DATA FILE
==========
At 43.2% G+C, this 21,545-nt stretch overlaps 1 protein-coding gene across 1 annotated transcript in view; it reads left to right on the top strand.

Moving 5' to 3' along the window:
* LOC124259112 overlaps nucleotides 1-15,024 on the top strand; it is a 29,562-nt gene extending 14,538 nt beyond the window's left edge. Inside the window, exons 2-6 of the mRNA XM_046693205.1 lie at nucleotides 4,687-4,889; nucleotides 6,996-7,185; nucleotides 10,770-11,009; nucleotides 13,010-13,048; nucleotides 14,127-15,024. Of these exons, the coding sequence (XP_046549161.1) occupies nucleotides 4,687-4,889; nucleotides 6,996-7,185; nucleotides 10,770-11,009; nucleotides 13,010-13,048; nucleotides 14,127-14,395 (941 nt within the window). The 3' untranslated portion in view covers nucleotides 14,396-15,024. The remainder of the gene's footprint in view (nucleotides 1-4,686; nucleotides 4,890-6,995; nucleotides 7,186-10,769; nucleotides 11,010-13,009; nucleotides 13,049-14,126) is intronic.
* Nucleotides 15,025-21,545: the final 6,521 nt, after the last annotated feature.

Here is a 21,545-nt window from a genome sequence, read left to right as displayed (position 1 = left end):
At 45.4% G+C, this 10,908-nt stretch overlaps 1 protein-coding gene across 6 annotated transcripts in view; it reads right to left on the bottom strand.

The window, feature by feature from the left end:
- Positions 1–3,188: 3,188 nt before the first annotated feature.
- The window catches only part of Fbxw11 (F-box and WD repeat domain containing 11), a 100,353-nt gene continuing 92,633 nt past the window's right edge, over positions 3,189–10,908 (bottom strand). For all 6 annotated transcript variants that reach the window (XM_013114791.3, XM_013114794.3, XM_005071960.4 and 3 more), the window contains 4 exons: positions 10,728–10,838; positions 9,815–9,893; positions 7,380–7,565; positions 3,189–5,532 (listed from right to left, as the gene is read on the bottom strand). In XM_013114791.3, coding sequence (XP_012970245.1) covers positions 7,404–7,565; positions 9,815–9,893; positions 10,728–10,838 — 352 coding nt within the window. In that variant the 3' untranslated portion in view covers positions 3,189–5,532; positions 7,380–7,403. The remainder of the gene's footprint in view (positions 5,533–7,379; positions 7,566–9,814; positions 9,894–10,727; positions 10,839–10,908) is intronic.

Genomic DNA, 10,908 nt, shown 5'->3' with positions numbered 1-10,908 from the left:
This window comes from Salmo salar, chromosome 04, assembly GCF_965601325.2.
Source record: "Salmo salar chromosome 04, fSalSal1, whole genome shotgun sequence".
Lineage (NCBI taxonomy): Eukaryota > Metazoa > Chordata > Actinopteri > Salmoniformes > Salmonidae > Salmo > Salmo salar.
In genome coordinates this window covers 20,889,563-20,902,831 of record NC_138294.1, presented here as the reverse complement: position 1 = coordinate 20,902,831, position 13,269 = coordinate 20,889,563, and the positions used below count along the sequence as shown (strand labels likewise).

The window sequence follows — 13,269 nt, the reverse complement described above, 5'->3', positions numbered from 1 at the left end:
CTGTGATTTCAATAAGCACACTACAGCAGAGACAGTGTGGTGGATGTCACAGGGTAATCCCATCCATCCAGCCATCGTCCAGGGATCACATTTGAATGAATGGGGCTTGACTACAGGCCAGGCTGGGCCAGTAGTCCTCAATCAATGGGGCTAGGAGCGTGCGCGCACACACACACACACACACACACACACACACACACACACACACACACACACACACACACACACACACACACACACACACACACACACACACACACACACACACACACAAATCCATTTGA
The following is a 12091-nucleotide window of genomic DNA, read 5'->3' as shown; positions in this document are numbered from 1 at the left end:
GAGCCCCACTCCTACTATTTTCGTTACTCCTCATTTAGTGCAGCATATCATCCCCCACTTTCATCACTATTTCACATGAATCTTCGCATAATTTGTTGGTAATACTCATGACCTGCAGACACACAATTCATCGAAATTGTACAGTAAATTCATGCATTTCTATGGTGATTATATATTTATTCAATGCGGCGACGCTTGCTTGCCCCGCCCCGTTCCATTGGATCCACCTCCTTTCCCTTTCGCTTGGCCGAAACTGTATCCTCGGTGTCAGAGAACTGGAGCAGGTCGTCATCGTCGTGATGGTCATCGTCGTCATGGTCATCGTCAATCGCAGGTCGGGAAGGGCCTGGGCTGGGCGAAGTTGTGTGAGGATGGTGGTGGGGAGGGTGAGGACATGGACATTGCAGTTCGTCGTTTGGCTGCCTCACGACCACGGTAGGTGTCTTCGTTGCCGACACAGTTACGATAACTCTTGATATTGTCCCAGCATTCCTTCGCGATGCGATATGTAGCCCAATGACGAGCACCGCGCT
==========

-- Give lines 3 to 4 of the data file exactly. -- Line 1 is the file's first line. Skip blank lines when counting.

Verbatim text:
* LOC124259112 overlaps nucleotides 1-15,024 on the top strand; it is a 29,562-nt gene extending 14,538 nt beyond the window's left edge. Inside the window, exons 2-6 of the mRNA XM_046693205.1 lie at nucleotides 4,687-4,889; nucleotides 6,996-7,185; nucleotides 10,770-11,009; nucleotides 13,010-13,048; nucleotides 14,127-15,024. Of these exons, the coding sequence (XP_046549161.1) occupies nucleotides 4,687-4,889; nucleotides 6,996-7,185; nucleotides 10,770-11,009; nucleotides 13,010-13,048; nucleotides 14,127-14,395 (941 nt within the window). The 3' untranslated portion in view covers nucleotides 14,396-15,024. The remainder of the gene's footprint in view (nucleotides 1-4,686; nucleotides 4,890-6,995; nucleotides 7,186-10,769; nucleotides 11,010-13,009; nucleotides 13,049-14,126) is intronic.
* Nucleotides 15,025-21,545: the final 6,521 nt, after the last annotated feature.